Since I started my job search late last May, I’ve had several in-person and phone interviews for different jobs. The one thing that has been consistent with all of those interviews was the fact that I got incredibly anxious about moving and how I would handle the job before the interview even happened. While it’s important to be well-informed about the job, what you’ll be doing, and where you will potentially be living, it’s also important to keep yourself calm and not to get ahead of yourself. While getting an interview is a good sign, it doesn’t mean that you’re going to get the job or that you’re going to have to figure everything out at the drop of a hat. Take everything as it comes and don’t try to climb the mountain before you’ve even arrived at its base.
  5. There are some things school hasn’t and couldn’t prepare you for.
    School, like everything in life, is a mix of the mundane and the magnanimous. It’s only now that I’ve been out of school that I realize just how much of school I found boring, even though I know I’ve been incredibly lucky to attend school at all. I’ve also realized that, though school feels like it finishes your education, it really is only the beginning. I remember my Victorian lit professor telling us that when we were discussing the influence of England’s universities on the writers of that period. He said something like, “The end of our formal education is only the beginning, which is why they call graduation commencement.”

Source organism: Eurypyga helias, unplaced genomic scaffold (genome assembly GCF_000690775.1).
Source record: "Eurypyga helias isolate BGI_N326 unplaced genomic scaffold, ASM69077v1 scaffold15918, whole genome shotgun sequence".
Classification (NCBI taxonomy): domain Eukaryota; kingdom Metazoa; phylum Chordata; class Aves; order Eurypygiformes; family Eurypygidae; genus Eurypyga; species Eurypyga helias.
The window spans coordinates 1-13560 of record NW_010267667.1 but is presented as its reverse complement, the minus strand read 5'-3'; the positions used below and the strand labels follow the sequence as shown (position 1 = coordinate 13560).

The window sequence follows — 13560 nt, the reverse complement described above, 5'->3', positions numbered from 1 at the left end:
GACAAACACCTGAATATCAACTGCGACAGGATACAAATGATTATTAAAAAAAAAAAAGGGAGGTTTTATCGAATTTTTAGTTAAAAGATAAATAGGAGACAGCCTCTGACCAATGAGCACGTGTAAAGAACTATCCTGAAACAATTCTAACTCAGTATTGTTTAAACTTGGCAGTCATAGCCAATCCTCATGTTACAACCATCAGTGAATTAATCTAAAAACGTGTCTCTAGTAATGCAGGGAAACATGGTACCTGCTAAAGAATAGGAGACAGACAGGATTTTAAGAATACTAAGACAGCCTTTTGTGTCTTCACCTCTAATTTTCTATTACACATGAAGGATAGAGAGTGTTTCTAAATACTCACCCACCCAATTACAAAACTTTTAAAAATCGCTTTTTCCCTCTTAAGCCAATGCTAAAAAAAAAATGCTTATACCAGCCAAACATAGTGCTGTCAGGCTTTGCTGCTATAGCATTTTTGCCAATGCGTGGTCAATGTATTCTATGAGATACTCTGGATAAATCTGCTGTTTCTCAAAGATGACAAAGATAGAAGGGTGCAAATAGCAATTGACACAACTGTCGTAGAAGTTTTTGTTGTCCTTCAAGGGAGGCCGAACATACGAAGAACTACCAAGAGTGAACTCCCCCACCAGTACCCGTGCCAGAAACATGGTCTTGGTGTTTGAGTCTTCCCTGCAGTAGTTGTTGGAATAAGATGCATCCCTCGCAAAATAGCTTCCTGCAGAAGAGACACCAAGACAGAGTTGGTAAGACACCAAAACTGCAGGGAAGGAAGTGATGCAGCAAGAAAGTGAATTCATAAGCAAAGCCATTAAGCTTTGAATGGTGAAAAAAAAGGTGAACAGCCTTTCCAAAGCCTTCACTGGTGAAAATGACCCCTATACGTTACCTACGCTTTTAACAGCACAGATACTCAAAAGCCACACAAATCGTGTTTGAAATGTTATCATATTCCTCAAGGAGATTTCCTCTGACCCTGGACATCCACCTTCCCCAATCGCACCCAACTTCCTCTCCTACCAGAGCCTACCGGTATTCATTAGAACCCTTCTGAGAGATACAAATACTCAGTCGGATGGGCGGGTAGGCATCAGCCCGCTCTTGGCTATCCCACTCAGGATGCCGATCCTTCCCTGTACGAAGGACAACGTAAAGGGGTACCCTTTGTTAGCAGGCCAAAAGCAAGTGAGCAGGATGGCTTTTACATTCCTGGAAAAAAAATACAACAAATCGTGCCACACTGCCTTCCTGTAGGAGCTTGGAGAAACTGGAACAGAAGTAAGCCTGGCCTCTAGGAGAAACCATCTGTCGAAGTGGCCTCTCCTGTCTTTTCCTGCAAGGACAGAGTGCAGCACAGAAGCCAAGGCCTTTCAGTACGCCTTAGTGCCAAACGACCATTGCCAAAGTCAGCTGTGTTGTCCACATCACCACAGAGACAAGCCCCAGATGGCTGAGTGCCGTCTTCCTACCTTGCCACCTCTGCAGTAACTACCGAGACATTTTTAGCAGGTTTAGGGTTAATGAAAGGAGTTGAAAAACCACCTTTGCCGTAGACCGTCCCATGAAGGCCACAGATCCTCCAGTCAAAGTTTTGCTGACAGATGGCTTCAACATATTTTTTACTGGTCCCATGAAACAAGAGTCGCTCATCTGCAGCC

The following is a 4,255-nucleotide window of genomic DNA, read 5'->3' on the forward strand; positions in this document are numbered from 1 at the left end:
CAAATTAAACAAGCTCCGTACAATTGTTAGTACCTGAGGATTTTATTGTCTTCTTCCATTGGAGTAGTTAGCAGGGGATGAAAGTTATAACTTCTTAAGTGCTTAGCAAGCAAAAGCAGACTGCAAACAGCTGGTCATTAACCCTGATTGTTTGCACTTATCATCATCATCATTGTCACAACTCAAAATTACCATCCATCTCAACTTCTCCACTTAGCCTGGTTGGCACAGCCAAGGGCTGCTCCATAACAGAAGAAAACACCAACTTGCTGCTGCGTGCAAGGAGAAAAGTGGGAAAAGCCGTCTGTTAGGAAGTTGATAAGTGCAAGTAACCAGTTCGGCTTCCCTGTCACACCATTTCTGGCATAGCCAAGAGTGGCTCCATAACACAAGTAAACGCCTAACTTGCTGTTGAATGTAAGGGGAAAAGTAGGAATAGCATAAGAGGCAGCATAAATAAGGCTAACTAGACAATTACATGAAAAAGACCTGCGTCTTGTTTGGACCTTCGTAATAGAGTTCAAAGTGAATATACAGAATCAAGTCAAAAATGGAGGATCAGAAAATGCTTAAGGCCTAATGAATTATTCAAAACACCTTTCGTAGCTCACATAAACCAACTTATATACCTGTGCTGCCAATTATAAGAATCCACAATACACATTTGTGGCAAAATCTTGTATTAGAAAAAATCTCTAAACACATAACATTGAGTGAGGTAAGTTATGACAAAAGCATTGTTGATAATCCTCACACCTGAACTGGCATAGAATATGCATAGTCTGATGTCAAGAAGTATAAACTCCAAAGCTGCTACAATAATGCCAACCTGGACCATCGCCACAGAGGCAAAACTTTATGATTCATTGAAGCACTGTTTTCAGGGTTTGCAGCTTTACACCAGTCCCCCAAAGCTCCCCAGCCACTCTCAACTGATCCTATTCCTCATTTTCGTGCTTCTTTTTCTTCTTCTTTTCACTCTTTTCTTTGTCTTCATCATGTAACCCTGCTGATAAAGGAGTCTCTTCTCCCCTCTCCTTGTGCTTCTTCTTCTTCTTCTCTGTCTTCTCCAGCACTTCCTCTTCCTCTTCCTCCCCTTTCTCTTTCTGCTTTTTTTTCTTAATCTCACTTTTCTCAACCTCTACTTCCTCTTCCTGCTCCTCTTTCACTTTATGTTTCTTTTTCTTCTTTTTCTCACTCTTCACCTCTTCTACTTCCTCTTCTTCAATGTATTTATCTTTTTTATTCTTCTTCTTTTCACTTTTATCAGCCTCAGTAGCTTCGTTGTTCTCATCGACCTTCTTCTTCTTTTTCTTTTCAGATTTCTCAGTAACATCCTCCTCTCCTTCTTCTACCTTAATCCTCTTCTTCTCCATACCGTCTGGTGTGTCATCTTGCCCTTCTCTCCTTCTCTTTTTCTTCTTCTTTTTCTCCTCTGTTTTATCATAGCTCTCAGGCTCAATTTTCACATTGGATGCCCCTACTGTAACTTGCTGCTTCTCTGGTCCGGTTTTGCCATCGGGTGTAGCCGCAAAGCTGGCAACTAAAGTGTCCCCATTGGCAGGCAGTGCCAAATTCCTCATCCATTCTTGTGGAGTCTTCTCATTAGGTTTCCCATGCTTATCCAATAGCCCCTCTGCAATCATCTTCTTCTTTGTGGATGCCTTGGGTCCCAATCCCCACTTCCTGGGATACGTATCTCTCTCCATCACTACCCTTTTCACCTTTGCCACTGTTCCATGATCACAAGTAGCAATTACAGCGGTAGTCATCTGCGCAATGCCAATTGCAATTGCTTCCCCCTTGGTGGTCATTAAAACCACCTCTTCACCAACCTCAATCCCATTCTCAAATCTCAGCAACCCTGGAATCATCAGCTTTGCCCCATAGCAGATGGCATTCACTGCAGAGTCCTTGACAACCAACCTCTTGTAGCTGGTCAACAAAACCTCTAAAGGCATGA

I hope you’ve enjoyed my little reflection of my time out of the education system. If you have any school/life stories you’d like to share, please do! Happy Mother’s Day to all the mothers, stepmothers, godmothers, and mothers-to-be!

 

How I feel about the election

I should be an informed citizen

but I don’t want to be locked in an asylum

I should definitely do my taxes

yet no one taught me how to file ’em.

They want me to pick a side

but my beliefs aren’t right or left

they’re children squabbling in a sandbox

while Lady Liberty looks on, bereft.

They want to lock the country’s doors.

Our pristine shores don’t need foreign mud

yet those who scream for this the loudest

have so much Europe in their blood.

It’s all done for me, part of the future, they claim,

all done for democracy.

Then how come I can’t help but feel

these politicians have forced so hatred much on me?

A couple of things

Hi, there. So I didn’t mean to take an almost month-long break from blogging. The long and the short of it is that I’ve started to write for a couple of different websites (I’ll link to my pieces under my “Writing” tab) and it’s resulted in me neglecting my own blog. But I’ll try to be better about this in the future, I promise. In the time since I last wrote, I’ve made a couple of changes to my life that I’d like to share with you. They’re not big changes, but they’ve made a big difference and I hope, if you decide to try them, they’ll help you, too.

  1. Praying the Chaplet of Divine Mercy every morning.
    I started doing this in addition to reading the book 33 Days to Divine Mercy (which you should totally read) and it’s been a beautiful way to start the day. Even though it’s hard praying right after you wake up, the practice of doing it in the morning ensures that I’ve prayed a least a little every day and helps me to dedicate the day to God and his mercy. It’s also nice to have some quiet time to fully wake up and take a few deep breaths before plunging ahead into whatever the day brings. You don’t need to be Catholic to pray this prayer and if you’d like to learn how, here’s a great website to learn how to do it.